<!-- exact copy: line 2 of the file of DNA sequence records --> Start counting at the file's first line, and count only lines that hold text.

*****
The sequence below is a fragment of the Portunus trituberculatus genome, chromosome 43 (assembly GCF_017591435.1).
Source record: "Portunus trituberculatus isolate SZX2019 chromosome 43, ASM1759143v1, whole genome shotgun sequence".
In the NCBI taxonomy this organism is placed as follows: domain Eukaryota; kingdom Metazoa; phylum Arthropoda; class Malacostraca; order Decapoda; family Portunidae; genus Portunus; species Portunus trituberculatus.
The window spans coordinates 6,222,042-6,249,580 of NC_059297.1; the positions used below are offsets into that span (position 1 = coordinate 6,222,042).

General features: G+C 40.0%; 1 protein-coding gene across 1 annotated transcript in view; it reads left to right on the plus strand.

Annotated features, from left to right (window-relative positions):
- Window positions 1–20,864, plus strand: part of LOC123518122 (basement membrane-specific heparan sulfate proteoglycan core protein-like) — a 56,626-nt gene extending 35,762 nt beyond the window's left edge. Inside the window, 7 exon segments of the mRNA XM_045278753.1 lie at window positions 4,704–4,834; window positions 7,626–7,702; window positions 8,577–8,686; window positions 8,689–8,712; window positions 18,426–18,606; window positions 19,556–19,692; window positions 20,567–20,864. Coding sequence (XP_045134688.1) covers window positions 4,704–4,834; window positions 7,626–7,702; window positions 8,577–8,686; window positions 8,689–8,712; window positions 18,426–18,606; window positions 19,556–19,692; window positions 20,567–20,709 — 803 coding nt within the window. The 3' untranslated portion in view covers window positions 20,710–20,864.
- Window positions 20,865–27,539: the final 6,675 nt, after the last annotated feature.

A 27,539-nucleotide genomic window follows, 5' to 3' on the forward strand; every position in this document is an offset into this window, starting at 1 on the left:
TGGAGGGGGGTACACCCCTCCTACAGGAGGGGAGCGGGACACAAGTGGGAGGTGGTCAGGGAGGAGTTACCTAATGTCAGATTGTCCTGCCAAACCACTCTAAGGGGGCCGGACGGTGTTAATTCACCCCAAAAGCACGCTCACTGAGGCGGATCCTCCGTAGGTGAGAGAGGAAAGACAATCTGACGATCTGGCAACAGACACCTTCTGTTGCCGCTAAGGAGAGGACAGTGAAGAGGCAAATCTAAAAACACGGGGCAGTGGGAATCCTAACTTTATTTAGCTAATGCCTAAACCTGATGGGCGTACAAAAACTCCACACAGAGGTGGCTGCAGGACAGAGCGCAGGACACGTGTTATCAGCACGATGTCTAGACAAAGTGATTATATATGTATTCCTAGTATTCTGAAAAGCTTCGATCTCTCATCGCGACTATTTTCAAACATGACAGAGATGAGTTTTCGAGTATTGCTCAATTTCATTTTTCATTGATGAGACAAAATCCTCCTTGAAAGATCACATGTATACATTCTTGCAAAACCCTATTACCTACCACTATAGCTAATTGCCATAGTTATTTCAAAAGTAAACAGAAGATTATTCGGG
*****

Source record: "Portunus trituberculatus isolate SZX2019 chromosome 43, ASM1759143v1, whole genome shotgun sequence".